56


Table of Contents

Fiscal 2016 Chief Financial Officer Compensation

The fiscal 2016 compensation arrangements approved by the Committee for each of the individuals that served a portion of the year in the role of Chief Financial Officer are as follows:

 

Name

   Period Served as
Chief Financial
Officer
  

Description of Fiscal 2016 Compensation Approved by the ECC

Mr. David P. Eichler

   Interim CFO from
October 16, 2015
until August 2016
   For Mr. Eichler’s services and pursuant to the terms of the Interim Services Agreement with Tatum, Marvell paid Tatum $15,000 per week for up to 60 hours of professional services. For Mr. Eichler’s time in excess of 60 hours a week, Marvell paid Tatum at a rate of $325 an hour. The Interim Services Agreement has a minimum term of three months, and thereafter may be terminated by either party for any reason upon 15 days’ advance written notice. See the “Employment Agreements” section of this proxy statement for additional information regarding our agreement with Tatum. Mr. Eichler left his position as Interim Chief Financial Officer upon the appointment of Jean Hu as Chief Financial Officer in August 2016.

Mr. Sukhi Nagesh

   Interim CFO from
May 22, 2015 to
October 7, 2015
  

Prior to being appointed interim CFO, Mr. Nagesh’s annual salary was $285,200 and his PRP target was 40%.

 

At the June 24, 2015 ECC meeting, Mr. Nagesh was granted a focal stock option for 50,000 shares. This service-based stock option has a ten-year term and vests equally over two years beginning on the third anniversary of April 1, 2015.

 

Also at the June 24, 2015 ECC meeting, it was determined not to change Mr. Nagesh’s base salary or target bonus at this time, but to provide him with an immediate, one-time bonus of $100,000 in consideration for his service in assuming the responsibilities of Interim Chief Financial Officer and managing the related transition.

 

On October 7, 2015, Mr. Nagesh resigned as Interim Chief Financial Officer and was promoted to Senior Vice President Corporate Development and Strategy, Financial Planning and Analysis and Investor Relations with a new annualized salary of $360,000. Mr. Nagesh resigned from that position in January 2016.

Mr. Michael Rashkin

   CFO until
May 22, 2015
  

Fiscal 2016 salary of $410,000 (2.5% increase from fiscal 2015).

Fiscal 2016 Annual Incentive Plan target opportunity of 37.5% of salary. No payout under fiscal 2016 Annual Incentive Plan due to retirement.

 

Fiscal 2016 equity grants of 67,195 performance-based RSUs and performance awards (assuming target performance levels), subject to the same vesting conditions as fiscal 2016 equity awards to other named executive officers, and were all forfeited upon retirement.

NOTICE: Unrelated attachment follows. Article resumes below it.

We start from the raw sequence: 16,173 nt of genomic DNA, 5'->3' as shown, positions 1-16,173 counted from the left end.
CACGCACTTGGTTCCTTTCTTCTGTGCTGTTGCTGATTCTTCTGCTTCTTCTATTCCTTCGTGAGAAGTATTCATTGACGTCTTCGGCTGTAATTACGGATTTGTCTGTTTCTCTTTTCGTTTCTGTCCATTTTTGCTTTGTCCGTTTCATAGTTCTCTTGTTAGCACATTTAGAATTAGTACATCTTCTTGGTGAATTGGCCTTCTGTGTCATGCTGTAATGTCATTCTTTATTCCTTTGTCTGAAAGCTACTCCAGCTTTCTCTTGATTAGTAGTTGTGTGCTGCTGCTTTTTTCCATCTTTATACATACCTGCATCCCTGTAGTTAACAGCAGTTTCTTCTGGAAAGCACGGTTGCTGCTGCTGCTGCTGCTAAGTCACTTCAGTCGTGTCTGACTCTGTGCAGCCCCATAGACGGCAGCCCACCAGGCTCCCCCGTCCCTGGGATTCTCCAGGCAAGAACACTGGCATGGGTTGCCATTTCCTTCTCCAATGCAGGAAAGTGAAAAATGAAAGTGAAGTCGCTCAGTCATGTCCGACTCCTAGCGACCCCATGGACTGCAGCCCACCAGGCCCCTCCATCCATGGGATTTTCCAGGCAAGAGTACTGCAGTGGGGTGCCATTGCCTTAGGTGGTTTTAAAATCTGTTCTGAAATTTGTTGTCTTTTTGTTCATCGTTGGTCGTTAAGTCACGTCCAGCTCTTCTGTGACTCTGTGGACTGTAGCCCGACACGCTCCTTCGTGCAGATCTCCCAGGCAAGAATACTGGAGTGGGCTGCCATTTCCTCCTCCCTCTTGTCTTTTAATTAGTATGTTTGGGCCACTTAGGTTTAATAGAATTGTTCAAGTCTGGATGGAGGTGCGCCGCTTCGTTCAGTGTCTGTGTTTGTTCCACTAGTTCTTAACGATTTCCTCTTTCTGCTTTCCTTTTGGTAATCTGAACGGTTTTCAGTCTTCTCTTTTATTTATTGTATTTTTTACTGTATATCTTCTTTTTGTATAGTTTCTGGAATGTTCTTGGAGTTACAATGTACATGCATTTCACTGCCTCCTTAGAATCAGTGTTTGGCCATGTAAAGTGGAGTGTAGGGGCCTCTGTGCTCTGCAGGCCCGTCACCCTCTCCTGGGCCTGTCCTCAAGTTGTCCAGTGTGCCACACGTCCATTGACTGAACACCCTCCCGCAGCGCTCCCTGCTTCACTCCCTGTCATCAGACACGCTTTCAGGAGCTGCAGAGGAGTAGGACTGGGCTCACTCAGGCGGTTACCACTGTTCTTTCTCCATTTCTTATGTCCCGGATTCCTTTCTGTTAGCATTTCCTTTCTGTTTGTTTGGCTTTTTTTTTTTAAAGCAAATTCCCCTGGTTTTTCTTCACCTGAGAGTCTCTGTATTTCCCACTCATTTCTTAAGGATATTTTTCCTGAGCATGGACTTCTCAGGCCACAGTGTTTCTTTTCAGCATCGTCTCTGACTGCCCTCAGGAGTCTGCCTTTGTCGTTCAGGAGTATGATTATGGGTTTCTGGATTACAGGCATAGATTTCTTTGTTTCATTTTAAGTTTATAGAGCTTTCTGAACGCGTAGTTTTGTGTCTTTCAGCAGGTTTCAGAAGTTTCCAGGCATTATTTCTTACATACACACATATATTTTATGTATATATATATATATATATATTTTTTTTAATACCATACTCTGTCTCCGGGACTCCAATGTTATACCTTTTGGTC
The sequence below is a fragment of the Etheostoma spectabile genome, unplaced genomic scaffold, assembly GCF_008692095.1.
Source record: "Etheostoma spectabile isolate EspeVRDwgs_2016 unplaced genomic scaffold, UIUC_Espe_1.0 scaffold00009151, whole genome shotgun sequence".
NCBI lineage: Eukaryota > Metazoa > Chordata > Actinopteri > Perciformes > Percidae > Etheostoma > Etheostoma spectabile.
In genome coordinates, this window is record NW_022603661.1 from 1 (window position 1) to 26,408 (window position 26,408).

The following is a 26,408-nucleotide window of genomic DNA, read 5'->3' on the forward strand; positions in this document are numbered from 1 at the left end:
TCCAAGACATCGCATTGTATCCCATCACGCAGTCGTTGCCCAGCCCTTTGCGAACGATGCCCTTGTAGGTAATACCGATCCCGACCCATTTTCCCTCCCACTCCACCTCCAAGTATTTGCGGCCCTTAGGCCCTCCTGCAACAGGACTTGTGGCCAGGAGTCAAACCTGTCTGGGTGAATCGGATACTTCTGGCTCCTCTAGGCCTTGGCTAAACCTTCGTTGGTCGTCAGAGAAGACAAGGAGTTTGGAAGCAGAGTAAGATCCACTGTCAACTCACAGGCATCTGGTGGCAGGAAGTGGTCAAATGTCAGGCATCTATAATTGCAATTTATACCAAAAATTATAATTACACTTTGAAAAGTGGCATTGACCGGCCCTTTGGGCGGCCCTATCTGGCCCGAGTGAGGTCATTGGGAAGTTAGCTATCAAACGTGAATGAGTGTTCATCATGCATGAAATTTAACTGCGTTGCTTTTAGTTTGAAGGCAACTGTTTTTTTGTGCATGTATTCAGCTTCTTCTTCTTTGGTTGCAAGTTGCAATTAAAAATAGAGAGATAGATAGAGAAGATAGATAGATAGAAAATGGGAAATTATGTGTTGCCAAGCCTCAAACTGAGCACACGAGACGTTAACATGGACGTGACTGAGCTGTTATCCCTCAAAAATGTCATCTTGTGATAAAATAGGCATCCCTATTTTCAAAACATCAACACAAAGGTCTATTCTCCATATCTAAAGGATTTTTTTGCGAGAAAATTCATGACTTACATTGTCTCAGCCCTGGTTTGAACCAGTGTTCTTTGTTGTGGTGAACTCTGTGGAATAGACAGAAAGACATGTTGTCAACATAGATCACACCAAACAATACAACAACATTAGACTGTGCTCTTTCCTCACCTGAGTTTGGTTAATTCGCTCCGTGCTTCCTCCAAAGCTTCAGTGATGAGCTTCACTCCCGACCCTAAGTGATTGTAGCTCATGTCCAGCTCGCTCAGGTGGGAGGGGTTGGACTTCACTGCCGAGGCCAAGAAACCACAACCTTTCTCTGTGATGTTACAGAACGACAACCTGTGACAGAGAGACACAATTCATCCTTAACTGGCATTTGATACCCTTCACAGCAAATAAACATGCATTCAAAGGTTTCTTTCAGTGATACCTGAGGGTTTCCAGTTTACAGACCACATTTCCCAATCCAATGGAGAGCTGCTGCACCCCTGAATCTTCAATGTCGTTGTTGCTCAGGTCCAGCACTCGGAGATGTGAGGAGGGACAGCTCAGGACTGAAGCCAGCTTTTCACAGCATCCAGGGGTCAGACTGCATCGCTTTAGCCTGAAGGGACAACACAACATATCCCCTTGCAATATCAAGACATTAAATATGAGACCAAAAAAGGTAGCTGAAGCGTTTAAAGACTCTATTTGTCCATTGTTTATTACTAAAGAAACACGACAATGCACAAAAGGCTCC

57


Table of Contents

Other Factors Considered in Determining Executive Compensation

Employment Agreements

We did not have any employment, change-in-control, or severance agreements or arrangements with any of our named executive officers in fiscal 2016.

Risk Considerations

During fiscal 2016, the ECC requested of Mercer, the Committee’s compensation consultant, and later discussed with management, an assessment of our compensation programs for (i) the named executive officers, (ii) the broad-based employee population, and (iii) the sales professionals. The purpose of the review was to determine whether such programs might encourage inappropriate risk taking that could result in a material adverse effect on the Company. Mercer, with the help of our management, reviewed these programs considering:

 

   

Pay mix;

 

   

Caps on incentive pay;

 

   

Performance measures;

 

   

Funding mechanisms; and

 

   

Plan governance.

The annual risk assessment specifically noted that:

 

   

Our emphasis on performance-based long-term incentives for named executive officers, as described above, minimizes large windfalls based on short-term performance;

 

   

Stock options granted to named executive officers do not begin vesting for two years, rewarding long-term growth in shareholder value, not short-term results;

 

   

Annual incentives are paid pursuant to fixed, pre-established financial and strategic goals, consistent with the requirements of Section 162(m) of the Code;